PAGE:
Avoid “Her”pes—Fall in Love With Your Laptop

I’m going to admit right off the bat that the title of this post as nothing to do with the content. I just couldn’t resist.

I’m thrilled by Her, a sci-fi romantic comedy directed by Spike Jones, who was also the co-creator of that ridiculously awful show, Jackass, on MTVa fact that baffles me. Anyhow, I’ll go so far as to say this is now my favorite movie. And that’s not easy for me to say, but Her has effectively bumped Rashomon down on my list. Sayonara Kurosawa.

The owl, a symbol of wisdom, is here shown as a predatory force.

The owl, a symbol of wisdom, is here shown as a predatory force.

For me, what makes a movie good is not just the cinematography and acting (although both were excellent in Her), but the kind of conversation the movie generates. Are the themes complex? Are these themes merely strung together or do they cohere? Are the themes important and worthy of discussion?

Her is about many things. And it’s not what it seems to be on the surface.

Spoiler Alert: Do not read further until you have seen the movie. 

Here’s a synopsis, in case you want to refresh your memory of the plot.

Most people who see this movie ask the question, “Will we one day have computers so advanced that they can only properly be called a consciousness?” And, “Are we really nothing more than computers, in the sense that we are tied to the machinations of our brains?”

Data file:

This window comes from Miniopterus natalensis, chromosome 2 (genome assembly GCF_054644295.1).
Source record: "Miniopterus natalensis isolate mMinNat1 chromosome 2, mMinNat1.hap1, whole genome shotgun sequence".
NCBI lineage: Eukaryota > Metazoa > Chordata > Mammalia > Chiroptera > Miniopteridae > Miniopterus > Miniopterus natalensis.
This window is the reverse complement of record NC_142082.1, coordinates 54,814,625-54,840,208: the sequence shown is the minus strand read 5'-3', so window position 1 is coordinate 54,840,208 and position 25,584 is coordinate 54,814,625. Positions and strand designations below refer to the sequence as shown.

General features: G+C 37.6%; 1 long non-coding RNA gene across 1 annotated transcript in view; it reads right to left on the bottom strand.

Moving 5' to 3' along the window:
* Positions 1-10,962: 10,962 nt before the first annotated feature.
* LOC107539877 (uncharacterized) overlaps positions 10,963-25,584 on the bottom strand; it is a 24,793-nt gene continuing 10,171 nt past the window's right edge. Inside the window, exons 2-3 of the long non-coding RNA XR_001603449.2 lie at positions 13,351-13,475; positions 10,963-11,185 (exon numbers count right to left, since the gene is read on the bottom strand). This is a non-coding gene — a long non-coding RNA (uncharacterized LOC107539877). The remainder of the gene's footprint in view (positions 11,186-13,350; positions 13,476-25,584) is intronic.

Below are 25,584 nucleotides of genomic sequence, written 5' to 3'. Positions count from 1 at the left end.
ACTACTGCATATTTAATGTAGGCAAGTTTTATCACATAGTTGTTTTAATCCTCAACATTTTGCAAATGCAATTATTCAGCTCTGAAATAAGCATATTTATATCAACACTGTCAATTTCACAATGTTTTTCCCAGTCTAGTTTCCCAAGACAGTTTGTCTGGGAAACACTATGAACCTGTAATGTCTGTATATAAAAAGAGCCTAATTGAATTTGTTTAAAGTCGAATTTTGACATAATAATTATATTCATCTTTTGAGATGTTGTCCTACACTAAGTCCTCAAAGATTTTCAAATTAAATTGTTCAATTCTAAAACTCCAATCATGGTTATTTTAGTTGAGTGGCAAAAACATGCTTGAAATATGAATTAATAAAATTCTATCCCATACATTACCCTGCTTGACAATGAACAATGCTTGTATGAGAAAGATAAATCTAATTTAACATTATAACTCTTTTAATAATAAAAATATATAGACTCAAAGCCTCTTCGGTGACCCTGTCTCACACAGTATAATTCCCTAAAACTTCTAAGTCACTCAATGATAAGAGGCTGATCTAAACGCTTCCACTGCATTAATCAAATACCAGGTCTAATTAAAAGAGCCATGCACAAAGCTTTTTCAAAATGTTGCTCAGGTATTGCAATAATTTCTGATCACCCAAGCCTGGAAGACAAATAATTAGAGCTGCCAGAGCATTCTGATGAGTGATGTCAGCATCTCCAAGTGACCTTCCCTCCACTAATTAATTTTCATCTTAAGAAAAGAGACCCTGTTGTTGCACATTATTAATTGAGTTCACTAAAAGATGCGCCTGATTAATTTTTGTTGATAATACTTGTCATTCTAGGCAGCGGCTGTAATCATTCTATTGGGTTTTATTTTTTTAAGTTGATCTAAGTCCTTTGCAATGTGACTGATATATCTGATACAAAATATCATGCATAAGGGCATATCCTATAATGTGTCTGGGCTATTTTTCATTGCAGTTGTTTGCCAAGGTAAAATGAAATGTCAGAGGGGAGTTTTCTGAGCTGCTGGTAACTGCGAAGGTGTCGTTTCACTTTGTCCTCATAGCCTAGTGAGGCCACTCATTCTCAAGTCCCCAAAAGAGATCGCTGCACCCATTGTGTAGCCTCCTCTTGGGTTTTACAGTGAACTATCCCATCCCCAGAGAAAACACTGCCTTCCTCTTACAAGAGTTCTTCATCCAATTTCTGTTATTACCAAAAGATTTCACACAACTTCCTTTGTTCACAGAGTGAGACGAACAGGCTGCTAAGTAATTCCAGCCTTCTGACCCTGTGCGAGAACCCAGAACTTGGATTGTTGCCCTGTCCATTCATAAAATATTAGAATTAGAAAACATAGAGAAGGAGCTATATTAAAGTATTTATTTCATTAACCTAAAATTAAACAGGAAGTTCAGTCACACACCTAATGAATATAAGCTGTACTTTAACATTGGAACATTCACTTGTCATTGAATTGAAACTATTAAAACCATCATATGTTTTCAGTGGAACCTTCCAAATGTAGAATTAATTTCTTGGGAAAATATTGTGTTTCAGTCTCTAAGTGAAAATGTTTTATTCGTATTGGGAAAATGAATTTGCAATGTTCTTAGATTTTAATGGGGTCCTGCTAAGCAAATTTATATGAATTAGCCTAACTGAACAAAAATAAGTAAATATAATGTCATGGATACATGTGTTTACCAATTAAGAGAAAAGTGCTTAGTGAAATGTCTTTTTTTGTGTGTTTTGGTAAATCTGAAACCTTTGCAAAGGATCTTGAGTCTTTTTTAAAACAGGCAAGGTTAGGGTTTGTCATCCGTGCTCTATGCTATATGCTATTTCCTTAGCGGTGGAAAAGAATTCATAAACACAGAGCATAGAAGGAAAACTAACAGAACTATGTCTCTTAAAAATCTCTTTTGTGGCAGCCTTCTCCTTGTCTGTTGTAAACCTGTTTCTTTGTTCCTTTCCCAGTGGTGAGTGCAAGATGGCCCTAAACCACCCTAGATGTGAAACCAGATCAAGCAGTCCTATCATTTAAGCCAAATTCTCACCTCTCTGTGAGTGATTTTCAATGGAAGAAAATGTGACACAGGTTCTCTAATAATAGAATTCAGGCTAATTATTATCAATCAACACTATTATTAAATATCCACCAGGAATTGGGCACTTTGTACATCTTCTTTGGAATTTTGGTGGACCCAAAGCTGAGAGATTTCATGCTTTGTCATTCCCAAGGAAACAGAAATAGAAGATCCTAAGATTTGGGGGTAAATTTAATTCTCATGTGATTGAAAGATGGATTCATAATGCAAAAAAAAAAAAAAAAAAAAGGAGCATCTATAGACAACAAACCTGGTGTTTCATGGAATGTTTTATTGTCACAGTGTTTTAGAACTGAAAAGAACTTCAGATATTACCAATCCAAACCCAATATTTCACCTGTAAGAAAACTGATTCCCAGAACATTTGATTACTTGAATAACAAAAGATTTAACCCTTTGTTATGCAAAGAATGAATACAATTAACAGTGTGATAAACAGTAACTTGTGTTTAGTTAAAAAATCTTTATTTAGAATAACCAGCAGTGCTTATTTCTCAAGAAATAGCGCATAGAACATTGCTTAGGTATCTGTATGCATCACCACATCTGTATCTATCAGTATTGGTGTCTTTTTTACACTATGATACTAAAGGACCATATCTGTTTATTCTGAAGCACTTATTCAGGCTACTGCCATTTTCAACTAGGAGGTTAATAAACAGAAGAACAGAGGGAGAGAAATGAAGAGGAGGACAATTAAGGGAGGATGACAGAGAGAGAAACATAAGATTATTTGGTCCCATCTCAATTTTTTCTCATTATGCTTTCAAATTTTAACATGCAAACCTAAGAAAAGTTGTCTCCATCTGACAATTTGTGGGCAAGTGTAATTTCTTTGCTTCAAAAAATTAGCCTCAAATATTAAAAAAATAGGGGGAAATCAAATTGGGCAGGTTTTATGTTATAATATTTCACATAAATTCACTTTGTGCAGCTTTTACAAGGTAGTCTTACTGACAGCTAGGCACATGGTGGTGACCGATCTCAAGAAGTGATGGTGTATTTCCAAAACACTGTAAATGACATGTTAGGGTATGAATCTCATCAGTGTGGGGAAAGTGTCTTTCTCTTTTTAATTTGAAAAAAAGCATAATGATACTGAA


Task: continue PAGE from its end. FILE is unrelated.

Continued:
Such questions make a certain amount of sense on a surface level, but I want to argue that they don’t address what the movie is really about. I’m about to compare the movie to a specific section in the Symposium, and I don’t suppose the creator of Jackass had Plato in mind when he wrote this; however, I’ve always believed that interpretation doesn’t depend on the intentions of the author, but on how well the interpretation coheres. So, if I may…

When Theodore goes into the Apple-like store to buy his new OS, an advertisement comes on a screen. It’s slogan is: “It’s not an operating system. It’s a consciousness.” This comes fairly early on in the movie, so computer-as-consciousness ought to be taken as given. It’s a premise that we should take for granted in the context of the movie in the same way we show no incredulity when confronted with talking rabbits in Watership Down. And as the movie progress, the OS-as-consciousness claim becomes even harder to deny.